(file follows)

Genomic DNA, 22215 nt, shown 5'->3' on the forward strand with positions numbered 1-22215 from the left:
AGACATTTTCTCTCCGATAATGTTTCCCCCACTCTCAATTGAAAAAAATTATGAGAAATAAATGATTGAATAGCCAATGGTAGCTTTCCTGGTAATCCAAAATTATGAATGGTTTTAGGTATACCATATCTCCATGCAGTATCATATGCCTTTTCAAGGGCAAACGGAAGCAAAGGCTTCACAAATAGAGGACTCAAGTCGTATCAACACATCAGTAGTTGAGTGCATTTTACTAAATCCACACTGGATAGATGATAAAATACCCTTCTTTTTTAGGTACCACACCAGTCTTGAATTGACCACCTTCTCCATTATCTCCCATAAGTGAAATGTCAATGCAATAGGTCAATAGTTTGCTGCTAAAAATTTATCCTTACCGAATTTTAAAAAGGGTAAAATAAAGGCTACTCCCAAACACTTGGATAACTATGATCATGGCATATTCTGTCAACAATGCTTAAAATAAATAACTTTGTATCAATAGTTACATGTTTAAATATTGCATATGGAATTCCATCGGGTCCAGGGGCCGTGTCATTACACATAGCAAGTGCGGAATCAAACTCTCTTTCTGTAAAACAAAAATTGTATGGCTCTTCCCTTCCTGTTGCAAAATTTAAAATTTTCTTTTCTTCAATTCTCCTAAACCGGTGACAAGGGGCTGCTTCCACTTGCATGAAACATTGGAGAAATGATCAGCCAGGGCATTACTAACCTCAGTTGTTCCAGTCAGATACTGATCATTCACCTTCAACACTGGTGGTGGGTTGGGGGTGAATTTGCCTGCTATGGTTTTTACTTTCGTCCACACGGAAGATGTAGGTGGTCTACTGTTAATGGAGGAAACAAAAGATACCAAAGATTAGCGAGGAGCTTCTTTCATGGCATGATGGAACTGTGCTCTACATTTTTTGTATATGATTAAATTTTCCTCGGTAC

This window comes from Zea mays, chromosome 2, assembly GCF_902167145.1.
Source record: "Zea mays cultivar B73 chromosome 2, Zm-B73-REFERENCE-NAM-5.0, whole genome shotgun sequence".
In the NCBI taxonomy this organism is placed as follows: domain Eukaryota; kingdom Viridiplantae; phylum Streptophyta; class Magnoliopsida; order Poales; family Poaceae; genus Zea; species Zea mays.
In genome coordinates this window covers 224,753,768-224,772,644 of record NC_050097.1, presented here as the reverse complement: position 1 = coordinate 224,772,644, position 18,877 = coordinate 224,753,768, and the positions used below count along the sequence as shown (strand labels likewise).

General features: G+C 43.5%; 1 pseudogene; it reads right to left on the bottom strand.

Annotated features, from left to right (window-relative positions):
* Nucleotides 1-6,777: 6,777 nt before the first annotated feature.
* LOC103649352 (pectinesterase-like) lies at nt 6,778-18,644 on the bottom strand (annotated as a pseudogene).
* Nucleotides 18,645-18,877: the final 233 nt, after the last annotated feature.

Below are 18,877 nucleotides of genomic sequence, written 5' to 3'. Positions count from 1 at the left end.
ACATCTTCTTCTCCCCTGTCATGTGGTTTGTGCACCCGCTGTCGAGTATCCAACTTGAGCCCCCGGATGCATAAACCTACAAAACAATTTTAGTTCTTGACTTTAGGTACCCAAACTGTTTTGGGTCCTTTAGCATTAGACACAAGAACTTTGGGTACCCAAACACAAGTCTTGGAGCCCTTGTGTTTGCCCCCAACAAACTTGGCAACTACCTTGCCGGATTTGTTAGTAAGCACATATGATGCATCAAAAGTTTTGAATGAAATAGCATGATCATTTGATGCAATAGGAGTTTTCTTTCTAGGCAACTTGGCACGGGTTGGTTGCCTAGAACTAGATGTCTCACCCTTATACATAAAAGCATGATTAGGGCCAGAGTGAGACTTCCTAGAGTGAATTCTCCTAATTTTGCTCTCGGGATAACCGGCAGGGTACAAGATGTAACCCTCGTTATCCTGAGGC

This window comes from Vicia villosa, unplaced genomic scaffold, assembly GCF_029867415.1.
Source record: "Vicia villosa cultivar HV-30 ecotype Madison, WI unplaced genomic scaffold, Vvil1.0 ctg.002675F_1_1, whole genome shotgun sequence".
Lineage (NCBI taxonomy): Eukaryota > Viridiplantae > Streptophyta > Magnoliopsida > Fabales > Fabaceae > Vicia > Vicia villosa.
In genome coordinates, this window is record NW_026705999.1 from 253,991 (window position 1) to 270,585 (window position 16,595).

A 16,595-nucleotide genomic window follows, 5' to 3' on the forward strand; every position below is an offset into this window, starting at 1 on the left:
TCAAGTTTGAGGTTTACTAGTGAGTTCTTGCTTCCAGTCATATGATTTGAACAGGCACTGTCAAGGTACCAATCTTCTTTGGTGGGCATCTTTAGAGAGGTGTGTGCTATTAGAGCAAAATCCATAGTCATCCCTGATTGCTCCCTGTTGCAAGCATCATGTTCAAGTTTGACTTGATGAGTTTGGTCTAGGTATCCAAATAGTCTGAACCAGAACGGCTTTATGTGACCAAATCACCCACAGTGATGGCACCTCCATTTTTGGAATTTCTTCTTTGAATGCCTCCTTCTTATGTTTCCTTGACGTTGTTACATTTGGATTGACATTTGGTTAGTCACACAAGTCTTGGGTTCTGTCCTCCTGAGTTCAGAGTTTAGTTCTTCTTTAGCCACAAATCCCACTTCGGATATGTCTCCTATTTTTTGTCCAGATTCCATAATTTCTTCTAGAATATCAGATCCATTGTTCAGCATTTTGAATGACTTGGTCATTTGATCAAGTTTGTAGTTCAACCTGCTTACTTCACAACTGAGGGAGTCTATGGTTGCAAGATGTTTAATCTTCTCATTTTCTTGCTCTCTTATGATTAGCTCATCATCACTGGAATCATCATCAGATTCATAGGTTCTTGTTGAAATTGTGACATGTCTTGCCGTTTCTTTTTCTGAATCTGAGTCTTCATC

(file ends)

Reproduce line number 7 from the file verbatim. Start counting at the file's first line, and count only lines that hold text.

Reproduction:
General features: G+C 43.5%; 1 pseudogene; it reads right to left on the bottom strand.